James White & Dion Lewis, although not the exact same type of player, both will retain their role as the pass catching backs. James White will most likely be the lead passing back with Lewis retaining his role as the change-of-pace back. White provides the most versatility among the two with his ability to run efficiently (4.3 yards/attempt) and is miles better than Lewis as a pass-catching back (60 receptions, 551 yards).
Along with White, Lewis, Gillislee, and Burkhead, Brandon Bolden and James Develin round out the running back core. Personally, I think Develin provides the Patriots’ halfbacks the best opportunities to run for extra yardage when the offense lines up in two-back sets as opposed to single back sets; although combining White and Lewis or even White/Lewis with Burkhead would certainly confuse the heck out of opposing defenses.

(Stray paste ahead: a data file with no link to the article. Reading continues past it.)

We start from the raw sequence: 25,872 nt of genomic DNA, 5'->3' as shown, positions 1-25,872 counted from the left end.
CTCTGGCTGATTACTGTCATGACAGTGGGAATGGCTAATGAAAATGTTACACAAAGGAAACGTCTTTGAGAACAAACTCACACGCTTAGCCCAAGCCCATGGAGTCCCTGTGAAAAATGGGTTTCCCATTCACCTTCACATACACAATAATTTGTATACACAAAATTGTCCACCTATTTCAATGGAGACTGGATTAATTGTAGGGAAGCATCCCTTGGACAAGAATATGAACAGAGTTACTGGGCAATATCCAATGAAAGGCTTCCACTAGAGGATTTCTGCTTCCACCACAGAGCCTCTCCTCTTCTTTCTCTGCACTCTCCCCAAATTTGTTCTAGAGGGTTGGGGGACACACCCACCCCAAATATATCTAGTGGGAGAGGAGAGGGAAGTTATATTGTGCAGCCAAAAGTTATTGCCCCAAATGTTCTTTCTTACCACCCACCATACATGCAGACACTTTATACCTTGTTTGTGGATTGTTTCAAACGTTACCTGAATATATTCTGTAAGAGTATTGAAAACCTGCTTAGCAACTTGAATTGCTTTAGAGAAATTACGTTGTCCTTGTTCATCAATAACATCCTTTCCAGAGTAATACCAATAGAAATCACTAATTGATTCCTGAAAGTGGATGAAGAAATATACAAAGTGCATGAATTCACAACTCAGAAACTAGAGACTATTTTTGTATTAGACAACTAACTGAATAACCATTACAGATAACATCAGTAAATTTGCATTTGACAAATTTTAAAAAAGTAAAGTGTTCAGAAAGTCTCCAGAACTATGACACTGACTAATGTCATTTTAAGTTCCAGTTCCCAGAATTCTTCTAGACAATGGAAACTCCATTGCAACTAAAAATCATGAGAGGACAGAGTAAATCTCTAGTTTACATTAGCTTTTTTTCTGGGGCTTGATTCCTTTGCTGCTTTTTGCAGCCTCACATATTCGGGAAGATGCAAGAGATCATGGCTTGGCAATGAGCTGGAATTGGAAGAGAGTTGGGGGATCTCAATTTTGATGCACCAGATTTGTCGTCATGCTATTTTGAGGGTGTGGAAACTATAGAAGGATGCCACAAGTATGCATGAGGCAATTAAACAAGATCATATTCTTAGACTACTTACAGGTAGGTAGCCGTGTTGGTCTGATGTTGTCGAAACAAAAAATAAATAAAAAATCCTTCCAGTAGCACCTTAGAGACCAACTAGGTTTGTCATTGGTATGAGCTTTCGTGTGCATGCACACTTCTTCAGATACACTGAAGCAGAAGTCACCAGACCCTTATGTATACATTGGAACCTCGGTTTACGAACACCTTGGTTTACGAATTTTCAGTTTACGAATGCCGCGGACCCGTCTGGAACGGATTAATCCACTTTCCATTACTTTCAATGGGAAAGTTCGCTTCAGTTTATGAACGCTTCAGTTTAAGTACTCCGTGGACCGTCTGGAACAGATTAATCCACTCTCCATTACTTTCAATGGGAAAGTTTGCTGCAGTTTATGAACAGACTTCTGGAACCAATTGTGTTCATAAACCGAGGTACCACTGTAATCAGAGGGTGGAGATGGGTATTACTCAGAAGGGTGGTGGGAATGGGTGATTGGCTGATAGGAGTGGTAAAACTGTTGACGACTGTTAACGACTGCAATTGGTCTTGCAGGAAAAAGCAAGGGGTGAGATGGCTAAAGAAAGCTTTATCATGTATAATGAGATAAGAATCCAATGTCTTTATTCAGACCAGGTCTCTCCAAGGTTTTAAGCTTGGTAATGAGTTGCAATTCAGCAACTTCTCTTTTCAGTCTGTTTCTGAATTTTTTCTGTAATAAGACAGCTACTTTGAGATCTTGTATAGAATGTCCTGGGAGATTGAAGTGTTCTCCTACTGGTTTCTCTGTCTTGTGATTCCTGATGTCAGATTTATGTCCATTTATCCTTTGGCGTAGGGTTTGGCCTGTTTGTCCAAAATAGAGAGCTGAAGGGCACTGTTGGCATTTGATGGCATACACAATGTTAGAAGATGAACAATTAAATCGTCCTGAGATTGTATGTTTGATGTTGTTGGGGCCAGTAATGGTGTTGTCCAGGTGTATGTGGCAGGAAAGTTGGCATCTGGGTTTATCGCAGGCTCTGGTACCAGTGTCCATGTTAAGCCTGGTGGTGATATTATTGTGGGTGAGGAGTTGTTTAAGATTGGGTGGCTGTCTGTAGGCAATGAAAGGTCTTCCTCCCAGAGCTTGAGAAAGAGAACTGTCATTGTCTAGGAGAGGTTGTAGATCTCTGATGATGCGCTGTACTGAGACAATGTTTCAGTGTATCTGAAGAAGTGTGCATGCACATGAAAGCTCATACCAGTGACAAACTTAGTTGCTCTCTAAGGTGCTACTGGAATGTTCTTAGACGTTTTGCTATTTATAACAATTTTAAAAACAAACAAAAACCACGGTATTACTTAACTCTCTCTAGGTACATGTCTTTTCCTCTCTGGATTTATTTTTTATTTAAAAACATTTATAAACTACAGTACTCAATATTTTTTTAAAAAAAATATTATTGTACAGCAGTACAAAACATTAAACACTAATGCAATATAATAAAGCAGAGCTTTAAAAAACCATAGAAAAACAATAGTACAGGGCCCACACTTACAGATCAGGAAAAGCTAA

Develin is underrated as a player because he is a fullback and this position is not prominent in today’s NFL. He is one of the reasons the Patriots’ running game was much more efficient this past year as opposed to two years ago when he was out for the entirety of 2015. With Develin available in 2014 and 2016, the Patriots averaged 1,800 rushing yards and 3.9 yards/attempt as opposed to 2015 where they ran for 1,404 rushing yards and 3.7 yards/attempt. This difference is not all because of Develin’s absence (poor offensive line), but the Patriots’ are able to commit more to the run when he is out in front run-blocking.